1930s >> 1932 >> no-330-february-1932

Atheism, Religion and Socialism


Mr. Chapman Cohen, the Editor of the Freethinker, is an ‘advanced’ thinker who described Communism as the religion of Russia. He builds up his argument on the insistence on certain kinds of teaching in Russia, to the exclusion of any other ideas whatever.

Mr. Chapman Cohen, however, has no ground for calling this Communism, and uses this term as loosely as any Christian could do.

The limited point of view of Freethought was indicated by him in the Freethinker (November 1st, 1931).

He says that Conservatism, Liberalism, and Capitalism are equally atheistic with Socialism.

Atheism, or Freethought, then, is limited to. the opposition to religion. Freedom of thought and freedom of expression, however, cover a wider field than a negation of religion. Any Freethinker who applied his free thinking to social life would find that the basis of freedom is economic. Those who control our livelihood are in a position to repress our activities and to compel us either to keep quiet or lose “our” jobs. This brings the Freethinker up against the question of material conditions.

At a lecture at Great Alie Street Forum, London, on December 12th, Mr. Cohen vigorously denied that the workers were struggling to-day for bread and butter. The struggle to-day, he said, was psychological. All the efforts of workers to get better things or to make their livelihood secure were not material, but a product of higher mental states. Reason, not economics, was the guide, according to the Apostle of Atheism.


The driving force of history was not material conditions, but mind. Mary Baker Eddy, the Christian Scientist, and Chapman Cohen, the Freethinker, find a common ground in their ideas. In fact, all believers in religion ridicule the materialist conception of history on the same grounds as the “Freethinker”; they all say that the material conditions of wealth production and distribution are not the cause of social change. They argue that changing mental concepts are the fundamental cause of social change. In reply to questions, Mr. Cohen asserted that he was putting forward good Socialist arguments in describing all ideas as social in origin. The cause of mental changes, according to him, was to be found in social, not material, conditions.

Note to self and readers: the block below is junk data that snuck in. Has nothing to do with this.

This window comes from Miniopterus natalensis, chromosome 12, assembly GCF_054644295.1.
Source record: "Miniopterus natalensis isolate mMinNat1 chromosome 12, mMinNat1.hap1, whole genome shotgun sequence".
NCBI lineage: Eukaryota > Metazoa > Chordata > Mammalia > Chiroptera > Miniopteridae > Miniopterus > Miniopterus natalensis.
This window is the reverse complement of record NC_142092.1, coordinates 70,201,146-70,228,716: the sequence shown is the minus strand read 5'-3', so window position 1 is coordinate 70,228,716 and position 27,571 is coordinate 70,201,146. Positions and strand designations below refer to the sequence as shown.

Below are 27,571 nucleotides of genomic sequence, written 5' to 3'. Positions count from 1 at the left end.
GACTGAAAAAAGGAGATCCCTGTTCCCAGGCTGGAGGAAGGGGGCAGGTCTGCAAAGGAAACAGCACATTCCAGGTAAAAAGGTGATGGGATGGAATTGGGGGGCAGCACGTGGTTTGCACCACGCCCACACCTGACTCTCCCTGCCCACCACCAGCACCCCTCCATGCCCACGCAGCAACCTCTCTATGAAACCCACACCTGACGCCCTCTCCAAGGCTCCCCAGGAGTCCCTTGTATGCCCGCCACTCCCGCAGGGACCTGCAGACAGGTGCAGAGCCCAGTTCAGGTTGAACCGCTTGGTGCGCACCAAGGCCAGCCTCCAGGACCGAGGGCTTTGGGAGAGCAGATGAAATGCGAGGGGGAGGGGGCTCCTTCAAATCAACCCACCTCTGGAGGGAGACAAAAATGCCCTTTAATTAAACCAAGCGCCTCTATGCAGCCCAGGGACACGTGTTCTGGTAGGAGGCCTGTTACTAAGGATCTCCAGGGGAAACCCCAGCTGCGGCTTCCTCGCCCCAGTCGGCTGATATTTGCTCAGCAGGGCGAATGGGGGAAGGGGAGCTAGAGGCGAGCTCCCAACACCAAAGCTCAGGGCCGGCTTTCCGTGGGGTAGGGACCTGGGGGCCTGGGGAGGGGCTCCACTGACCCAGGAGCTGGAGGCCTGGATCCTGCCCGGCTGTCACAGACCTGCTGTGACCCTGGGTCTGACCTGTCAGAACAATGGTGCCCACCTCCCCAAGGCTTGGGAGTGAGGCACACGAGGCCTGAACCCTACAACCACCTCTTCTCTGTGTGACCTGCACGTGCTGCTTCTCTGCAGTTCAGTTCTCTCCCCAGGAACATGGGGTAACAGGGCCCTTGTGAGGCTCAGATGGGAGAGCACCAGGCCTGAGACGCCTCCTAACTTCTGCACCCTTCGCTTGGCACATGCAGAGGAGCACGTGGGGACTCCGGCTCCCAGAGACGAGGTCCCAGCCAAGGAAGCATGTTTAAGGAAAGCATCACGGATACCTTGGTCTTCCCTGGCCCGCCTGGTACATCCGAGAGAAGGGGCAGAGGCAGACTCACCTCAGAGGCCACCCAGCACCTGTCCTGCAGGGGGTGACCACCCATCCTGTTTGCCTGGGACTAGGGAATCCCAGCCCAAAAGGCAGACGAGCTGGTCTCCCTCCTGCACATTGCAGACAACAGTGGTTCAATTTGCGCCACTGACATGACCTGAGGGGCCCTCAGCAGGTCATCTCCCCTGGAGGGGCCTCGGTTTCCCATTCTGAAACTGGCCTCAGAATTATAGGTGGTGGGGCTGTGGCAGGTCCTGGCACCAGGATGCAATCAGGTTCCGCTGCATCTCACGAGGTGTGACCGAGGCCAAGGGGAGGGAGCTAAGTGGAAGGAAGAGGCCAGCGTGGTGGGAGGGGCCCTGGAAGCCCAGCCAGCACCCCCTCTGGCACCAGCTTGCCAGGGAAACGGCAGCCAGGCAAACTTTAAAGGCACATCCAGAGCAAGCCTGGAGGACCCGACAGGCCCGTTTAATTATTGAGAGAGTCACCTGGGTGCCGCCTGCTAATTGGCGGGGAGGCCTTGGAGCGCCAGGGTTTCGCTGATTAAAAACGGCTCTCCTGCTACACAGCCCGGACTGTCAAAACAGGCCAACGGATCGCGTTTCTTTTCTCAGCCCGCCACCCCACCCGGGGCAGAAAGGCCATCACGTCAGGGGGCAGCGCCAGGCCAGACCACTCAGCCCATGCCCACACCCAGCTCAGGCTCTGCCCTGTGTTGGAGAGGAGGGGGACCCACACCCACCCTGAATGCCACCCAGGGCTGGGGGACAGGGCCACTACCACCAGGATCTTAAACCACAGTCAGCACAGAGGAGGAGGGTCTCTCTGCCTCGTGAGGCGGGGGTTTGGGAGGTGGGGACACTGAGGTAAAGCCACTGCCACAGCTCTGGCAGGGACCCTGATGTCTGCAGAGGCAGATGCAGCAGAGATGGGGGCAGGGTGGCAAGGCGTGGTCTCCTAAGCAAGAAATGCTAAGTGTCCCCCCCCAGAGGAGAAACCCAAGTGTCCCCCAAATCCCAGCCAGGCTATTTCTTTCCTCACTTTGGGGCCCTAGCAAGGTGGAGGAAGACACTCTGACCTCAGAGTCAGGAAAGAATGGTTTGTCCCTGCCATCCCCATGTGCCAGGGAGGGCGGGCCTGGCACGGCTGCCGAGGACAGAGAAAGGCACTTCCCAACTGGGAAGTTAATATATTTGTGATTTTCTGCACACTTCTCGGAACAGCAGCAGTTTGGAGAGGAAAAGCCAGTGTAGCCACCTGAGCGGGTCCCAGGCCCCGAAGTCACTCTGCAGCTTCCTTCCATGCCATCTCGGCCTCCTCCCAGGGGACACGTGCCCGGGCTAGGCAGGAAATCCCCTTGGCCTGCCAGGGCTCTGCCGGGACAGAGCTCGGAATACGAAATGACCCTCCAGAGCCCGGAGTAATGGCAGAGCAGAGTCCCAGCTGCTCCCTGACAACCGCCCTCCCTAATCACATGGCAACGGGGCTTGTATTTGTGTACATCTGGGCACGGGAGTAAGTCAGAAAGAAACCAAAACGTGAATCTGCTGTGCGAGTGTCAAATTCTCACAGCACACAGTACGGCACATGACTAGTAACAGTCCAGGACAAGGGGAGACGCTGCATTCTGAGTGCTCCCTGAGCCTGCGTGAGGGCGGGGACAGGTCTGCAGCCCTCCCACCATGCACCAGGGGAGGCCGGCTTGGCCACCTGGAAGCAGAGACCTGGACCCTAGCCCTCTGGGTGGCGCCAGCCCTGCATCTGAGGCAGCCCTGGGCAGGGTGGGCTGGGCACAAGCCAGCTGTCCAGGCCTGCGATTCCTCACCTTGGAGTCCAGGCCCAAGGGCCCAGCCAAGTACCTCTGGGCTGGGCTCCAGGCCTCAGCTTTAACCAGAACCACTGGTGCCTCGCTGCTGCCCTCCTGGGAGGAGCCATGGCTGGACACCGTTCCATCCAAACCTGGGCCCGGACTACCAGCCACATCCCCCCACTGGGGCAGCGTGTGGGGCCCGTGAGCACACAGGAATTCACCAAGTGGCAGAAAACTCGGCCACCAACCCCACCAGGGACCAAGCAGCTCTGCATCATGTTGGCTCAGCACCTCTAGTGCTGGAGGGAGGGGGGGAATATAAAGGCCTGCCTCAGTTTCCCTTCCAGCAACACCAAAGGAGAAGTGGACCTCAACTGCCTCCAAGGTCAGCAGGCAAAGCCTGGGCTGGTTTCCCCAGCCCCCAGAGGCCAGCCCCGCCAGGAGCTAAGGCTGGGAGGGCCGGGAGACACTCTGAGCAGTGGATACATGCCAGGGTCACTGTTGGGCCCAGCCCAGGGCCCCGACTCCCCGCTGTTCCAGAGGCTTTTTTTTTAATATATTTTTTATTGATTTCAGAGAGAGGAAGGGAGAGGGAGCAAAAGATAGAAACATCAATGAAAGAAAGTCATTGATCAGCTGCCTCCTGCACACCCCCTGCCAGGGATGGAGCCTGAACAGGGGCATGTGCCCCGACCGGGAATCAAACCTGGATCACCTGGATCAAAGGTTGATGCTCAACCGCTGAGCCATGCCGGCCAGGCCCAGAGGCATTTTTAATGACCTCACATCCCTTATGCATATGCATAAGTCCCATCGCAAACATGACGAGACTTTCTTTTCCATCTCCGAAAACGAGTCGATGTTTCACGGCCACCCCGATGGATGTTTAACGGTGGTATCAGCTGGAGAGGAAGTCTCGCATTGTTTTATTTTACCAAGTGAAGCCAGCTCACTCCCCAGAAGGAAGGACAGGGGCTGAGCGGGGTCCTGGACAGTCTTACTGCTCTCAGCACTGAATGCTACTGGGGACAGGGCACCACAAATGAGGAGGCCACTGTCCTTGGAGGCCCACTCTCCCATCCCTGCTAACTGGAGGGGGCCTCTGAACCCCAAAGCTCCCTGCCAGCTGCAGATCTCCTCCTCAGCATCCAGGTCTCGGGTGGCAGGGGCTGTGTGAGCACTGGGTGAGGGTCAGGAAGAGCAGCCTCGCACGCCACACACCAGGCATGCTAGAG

He was faced by the argument that if the struggle for better things to-day was psychological, then we could get the things we wanted by leaving it to psychological effort.

Actually, every student of social affairs knows that the changed conditions and social freedom we want depend upon control of material things—wealth, money, food, clothing and shelter—that is, access to the means of living.


Social conditions are the cause of mental change. True. But what are social conditions? According to the Editor of the Freethinker, they are the ideas, religions, politics, institutions, newspapers, churches, property, in fact everything in society. The dominant force in social conditions among men is mind, he said. Among animals it was food, clothing and shelter. Men are different; they have got beyond the animal stage. Men are idealists; animals are not.

Typical of the superstition of the Freethinker, as such, the lecturer idolised reason, but failed to see that material conditions determine, in the long run, the things we reason about and the success or otherwise of ideals held by men. The reasoners before the French Revolution idolised liberty, freedom of contract, absence of authority, and equality. The conditions of French feudalism repressed capitalism and gave rise to these ideas. The nature of the material conditions made the victory of the Revolution limit the liberty and fraternity to the bourgeois virtues of freedom for the capitalist and repression for the worker.


Those who apply their Freethought and evolutionary ideas to social life find that the basis of all social conditions is material. The conditions of wealth production and distribution form the foundation of modern society. From this foundation the class divisions and struggles arise and develop. The class struggle is never mentioned by the Atheist, who is too busy with abstractions and abstract ideas to deal concretely with social life.